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For today’s tutorial I will be demonstrating how to render a finished drawing in graphite. The images used below were taken from a portrait study done on Stonehenge printmaking paper.

1. Build up the shadow areas

Once you have established your line drawing, you can begin the rendering process.

Put in all your shadow shapes together, using the same light tone or value, before worrying about finding the differences within the shadows and forms.


Once you’ve blocked in the shadow shapes through the entire drawing, proceed to further develop the forms and shadows, one tonal level at a time.


The process is much like a black & white photo slowly developing in the tray in the darkroom. Patience is key at this phase.

Here you can see how I’ve continued to develop the forms of the head, the shirt, and the drapery, pushing the shadow values darker to contrast the light areas.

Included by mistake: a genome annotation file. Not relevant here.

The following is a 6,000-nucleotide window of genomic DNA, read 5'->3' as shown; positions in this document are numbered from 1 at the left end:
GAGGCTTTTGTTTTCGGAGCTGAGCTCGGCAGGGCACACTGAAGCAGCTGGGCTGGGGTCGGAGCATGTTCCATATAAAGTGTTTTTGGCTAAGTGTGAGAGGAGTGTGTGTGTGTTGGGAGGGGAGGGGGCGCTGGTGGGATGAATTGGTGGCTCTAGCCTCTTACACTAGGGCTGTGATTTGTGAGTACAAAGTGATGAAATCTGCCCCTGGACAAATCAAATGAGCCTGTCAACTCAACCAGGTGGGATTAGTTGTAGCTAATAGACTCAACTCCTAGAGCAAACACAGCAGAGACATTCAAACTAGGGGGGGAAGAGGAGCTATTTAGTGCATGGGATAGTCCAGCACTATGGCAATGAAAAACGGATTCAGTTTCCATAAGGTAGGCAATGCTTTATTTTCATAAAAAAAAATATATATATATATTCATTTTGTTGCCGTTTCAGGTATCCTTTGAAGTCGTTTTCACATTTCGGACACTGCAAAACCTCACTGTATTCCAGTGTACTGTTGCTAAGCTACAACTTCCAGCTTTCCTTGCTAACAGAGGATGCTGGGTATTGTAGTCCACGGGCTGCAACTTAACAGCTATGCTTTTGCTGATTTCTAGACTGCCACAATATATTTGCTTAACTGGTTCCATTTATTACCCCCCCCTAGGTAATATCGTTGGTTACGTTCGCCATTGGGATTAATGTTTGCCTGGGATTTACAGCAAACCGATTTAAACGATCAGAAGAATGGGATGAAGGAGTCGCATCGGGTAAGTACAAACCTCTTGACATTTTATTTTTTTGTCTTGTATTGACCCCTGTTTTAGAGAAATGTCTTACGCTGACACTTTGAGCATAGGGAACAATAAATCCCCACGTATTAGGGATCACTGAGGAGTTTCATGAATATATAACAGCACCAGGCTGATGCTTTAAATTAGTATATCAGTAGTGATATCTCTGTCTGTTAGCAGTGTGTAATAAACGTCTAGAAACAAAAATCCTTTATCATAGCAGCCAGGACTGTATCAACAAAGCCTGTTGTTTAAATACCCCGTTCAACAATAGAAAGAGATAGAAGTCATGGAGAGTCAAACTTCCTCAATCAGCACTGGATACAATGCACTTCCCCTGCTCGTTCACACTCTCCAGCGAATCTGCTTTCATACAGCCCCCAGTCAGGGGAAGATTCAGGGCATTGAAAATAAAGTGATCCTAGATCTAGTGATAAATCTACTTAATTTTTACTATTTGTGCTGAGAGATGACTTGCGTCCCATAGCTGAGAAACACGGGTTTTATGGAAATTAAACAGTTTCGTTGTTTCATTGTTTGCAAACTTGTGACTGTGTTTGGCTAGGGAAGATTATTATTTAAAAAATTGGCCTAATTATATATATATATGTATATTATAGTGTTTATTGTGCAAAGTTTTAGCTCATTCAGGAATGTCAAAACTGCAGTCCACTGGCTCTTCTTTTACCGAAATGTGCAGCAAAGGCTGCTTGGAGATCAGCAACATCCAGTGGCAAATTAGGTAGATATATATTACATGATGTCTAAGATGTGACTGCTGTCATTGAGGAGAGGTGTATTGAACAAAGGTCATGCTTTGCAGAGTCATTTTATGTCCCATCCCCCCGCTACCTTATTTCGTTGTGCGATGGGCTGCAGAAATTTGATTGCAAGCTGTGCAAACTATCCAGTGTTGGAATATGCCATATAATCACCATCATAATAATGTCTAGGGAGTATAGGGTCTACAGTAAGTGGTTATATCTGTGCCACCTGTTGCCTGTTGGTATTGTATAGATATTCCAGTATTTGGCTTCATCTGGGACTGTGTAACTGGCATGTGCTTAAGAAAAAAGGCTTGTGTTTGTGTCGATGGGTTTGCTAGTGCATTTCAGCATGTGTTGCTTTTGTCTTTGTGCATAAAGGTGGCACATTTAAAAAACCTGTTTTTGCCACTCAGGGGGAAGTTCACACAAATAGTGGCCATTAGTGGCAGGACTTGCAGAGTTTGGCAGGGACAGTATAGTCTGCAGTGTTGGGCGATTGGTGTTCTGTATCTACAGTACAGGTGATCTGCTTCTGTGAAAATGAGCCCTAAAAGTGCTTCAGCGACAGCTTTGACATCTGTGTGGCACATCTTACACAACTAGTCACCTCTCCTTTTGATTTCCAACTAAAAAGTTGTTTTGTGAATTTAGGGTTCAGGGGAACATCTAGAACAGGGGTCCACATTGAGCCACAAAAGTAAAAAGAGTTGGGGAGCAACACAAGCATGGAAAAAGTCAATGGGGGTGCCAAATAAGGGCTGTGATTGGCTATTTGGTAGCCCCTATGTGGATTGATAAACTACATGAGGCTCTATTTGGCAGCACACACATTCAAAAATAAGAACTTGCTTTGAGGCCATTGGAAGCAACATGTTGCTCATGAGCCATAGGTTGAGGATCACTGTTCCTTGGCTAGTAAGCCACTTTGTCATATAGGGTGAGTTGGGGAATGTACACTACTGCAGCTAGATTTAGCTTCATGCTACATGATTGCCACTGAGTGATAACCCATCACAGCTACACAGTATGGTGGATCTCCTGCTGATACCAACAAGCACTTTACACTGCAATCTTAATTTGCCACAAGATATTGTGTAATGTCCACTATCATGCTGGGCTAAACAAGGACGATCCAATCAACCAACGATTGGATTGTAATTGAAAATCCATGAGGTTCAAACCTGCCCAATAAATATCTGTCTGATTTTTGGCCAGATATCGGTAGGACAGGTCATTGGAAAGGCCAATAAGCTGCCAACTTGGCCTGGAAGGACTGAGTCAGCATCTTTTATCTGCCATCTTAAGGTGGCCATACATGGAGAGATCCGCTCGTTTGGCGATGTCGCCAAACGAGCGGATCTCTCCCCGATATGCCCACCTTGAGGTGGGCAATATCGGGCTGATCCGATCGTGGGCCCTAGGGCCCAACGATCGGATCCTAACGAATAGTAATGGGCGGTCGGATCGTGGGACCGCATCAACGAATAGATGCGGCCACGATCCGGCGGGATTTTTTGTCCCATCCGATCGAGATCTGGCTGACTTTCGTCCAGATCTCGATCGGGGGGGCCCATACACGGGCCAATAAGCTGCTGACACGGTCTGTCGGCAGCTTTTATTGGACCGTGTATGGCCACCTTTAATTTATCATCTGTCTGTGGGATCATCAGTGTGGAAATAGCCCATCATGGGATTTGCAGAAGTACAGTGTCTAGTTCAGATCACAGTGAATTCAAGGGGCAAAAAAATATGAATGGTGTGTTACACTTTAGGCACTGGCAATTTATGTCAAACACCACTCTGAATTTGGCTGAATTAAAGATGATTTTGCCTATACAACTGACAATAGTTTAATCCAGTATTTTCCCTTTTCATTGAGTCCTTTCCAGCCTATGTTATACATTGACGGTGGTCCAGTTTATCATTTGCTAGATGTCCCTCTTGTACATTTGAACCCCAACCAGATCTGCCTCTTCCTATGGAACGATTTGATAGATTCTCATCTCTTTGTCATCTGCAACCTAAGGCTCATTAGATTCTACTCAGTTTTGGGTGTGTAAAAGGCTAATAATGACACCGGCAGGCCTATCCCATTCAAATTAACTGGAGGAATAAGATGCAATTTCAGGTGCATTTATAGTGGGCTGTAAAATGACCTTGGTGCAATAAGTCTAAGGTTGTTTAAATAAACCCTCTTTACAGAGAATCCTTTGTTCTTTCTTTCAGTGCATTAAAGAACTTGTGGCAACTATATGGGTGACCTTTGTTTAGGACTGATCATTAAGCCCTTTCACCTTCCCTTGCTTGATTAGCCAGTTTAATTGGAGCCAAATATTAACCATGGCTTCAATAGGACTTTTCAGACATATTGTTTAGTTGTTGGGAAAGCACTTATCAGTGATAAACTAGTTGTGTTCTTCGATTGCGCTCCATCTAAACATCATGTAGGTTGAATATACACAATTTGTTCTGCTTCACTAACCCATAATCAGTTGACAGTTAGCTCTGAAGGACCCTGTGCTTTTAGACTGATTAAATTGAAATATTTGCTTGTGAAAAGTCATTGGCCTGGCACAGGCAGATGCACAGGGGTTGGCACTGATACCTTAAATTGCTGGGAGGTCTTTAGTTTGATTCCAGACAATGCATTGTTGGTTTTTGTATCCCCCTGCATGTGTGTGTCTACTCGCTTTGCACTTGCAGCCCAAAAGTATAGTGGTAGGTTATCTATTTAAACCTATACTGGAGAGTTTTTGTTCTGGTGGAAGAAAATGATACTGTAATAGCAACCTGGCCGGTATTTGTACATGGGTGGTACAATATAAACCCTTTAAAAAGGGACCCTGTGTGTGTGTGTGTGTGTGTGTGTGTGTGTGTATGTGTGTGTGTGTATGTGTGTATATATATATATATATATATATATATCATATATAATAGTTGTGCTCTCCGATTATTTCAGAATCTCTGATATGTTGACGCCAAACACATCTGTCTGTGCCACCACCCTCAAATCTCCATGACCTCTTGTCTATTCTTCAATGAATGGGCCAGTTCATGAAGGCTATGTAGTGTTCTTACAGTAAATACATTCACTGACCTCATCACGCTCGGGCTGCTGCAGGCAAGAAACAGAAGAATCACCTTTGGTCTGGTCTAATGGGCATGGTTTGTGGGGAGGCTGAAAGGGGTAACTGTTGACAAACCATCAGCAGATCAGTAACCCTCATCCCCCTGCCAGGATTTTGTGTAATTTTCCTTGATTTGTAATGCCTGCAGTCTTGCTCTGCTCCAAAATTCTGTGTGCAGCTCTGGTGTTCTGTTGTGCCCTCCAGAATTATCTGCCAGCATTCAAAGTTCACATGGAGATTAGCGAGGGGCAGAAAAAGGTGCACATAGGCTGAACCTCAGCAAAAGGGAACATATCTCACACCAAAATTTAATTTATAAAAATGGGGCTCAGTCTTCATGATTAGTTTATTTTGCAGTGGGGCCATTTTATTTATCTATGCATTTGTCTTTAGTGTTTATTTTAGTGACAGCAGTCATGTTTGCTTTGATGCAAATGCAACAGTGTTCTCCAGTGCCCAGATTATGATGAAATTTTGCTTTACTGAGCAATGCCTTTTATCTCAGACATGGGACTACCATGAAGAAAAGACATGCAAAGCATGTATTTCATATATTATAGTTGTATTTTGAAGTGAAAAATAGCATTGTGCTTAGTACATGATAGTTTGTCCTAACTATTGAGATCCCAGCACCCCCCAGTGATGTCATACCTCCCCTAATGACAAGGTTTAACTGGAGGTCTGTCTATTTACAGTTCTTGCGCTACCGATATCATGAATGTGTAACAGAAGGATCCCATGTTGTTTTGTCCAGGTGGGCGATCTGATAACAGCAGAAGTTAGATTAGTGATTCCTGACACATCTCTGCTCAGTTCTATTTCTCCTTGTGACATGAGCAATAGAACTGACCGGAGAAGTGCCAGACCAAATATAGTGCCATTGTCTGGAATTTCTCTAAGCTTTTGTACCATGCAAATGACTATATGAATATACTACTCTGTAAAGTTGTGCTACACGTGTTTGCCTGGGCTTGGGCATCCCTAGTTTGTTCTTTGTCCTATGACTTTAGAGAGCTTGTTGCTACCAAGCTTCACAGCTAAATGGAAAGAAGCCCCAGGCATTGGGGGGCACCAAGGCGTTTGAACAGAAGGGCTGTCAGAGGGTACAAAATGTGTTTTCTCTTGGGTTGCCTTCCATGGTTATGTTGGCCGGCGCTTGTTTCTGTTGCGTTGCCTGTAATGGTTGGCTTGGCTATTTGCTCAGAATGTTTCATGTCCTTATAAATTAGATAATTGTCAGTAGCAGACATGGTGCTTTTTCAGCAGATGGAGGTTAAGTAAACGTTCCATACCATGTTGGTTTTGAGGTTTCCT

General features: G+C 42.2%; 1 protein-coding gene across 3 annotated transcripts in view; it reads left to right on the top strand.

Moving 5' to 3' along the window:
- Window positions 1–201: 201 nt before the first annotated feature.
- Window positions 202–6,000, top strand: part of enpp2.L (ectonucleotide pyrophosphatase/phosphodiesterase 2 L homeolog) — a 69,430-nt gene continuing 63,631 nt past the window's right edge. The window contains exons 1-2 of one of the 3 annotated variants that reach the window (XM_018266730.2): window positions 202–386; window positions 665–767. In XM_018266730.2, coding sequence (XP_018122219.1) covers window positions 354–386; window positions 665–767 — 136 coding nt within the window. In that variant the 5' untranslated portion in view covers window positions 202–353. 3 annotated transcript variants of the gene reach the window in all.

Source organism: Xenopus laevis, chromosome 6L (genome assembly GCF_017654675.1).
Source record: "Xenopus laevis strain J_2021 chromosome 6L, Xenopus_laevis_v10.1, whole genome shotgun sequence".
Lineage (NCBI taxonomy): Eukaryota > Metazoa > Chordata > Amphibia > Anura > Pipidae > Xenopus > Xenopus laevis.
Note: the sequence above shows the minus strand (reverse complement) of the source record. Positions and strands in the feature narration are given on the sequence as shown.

2. Add your darkest darks

In preparation for adding a dark background, I have ground up my own graphite powder using 7B, 8B, and 9B leads. I also cut a mask to protect the drawing when I apply the graphite powder around it.

Use a soft cotton cloth to gently apply the graphite powder to the background of the drawing. Patience is key here again.


Think in layers of graphite, and try to get the full range of dark values by gradually glazing the graphite onto the paper.

About every third layer you will want to lightly apply a workable fix to build up an additional surface to apply the graphite to. You may need to apply up to 12 layers to get the full range of values.

3. Pull out highlights and other details

To finish this drawing, I developed the backdrop drapery with various erasors and stumps, creating the effects of soft light on dark fabric. Further refinements to the head, shirt, hands and drapery followed.


For more drawing tips from H. Edward Brooks, please visit his drawing blog.

*Note: this post may contain affiliate links*

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